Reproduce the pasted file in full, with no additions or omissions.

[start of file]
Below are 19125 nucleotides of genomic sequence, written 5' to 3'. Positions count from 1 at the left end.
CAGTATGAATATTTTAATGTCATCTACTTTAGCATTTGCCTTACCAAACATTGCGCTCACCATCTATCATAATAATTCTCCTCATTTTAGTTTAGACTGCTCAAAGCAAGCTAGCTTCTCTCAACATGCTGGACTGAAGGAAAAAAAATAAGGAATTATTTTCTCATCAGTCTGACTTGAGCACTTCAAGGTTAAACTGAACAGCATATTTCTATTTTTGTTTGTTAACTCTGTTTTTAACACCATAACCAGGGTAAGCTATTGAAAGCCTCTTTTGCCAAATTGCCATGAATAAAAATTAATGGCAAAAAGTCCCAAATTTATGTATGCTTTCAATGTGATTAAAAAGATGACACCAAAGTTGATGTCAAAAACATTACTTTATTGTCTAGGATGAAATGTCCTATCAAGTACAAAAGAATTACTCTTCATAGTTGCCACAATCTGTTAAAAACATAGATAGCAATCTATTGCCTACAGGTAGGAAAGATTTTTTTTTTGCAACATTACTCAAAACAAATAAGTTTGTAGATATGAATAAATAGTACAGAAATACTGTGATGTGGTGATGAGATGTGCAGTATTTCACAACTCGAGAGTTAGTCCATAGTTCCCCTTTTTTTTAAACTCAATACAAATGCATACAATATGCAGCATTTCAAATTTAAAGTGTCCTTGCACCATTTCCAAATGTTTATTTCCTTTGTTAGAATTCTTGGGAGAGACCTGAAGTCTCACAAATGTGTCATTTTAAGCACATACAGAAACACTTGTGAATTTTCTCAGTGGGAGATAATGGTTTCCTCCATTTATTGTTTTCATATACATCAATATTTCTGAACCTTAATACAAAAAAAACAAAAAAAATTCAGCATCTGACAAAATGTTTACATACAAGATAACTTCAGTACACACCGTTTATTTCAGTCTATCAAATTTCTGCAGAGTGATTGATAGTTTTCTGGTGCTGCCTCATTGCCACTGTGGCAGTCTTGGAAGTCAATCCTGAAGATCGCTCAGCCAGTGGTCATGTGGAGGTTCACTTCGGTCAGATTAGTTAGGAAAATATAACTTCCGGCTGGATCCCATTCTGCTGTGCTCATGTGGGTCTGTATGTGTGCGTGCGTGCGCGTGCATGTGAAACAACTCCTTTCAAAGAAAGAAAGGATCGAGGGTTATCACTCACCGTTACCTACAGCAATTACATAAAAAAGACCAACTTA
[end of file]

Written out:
Below are 19125 nucleotides of genomic sequence, written 5' to 3'. Positions count from 1 at the left end.
CAGTATGAATATTTTAATGTCATCTACTTTAGCATTTGCCTTACCAAACATTGCGCTCACCATCTATCATAATAATTCTCCTCATTTTAGTTTAGACTGCTCAAAGCAAGCTAGCTTCTCTCAACATGCTGGACTGAAGGAAAAAAAATAAGGAATTATTTTCTCATCAGTCTGACTTGAGCACTTCAAGGTTAAACTGAACAGCATATTTCTATTTTTGTTTGTTAACTCTGTTTTTAACACCATAACCAGGGTAAGCTATTGAAAGCCTCTTTTGCCAAATTGCCATGAATAAAAATTAATGGCAAAAAGTCCCAAATTTATGTATGCTTTCAATGTGATTAAAAAGATGACACCAAAGTTGATGTCAAAAACATTACTTTATTGTCTAGGATGAAATGTCCTATCAAGTACAAAAGAATTACTCTTCATAGTTGCCACAATCTGTTAAAAACATAGATAGCAATCTATTGCCTACAGGTAGGAAAGATTTTTTTTTTGCAACATTACTCAAAACAAATAAGTTTGTAGATATGAATAAATAGTACAGAAATACTGTGATGTGGTGATGAGATGTGCAGTATTTCACAACTCGAGAGTTAGTCCATAGTTCCCCTTTTTTTTAAACTCAATACAAATGCATACAATATGCAGCATTTCAAATTTAAAGTGTCCTTGCACCATTTCCAAATGTTTATTTCCTTTGTTAGAATTCTTGGGAGAGACCTGAAGTCTCACAAATGTGTCATTTTAAGCACATACAGAAACACTTGTGAATTTTCTCAGTGGGAGATAATGGTTTCCTCCATTTATTGTTTTCATATACATCAATATTTCTGAACCTTAATACAAAAAAAACAAAAAAAATTCAGCATCTGACAAAATGTTTACATACAAGATAACTTCAGTACACACCGTTTATTTCAGTCTATCAAATTTCTGCAGAGTGATTGATAGTTTTCTGGTGCTGCCTCATTGCCACTGTGGCAGTCTTGGAAGTCAATCCTGAAGATCGCTCAGCCAGTGGTCATGTGGAGGTTCACTTCGGTCAGATTAGTTAGGAAAATATAACTTCCGGCTGGATCCCATTCTGCTGTGCTCATGTGGGTCTGTATGTGTGCGTGCGTGCGCGTGCATGTGAAACAACTCCTTTCAAAGAAAGAAAGGATCGAGGGTTATCACTCACCGTTACCTACAGCAATTACATAAAAAAGACCAACTTA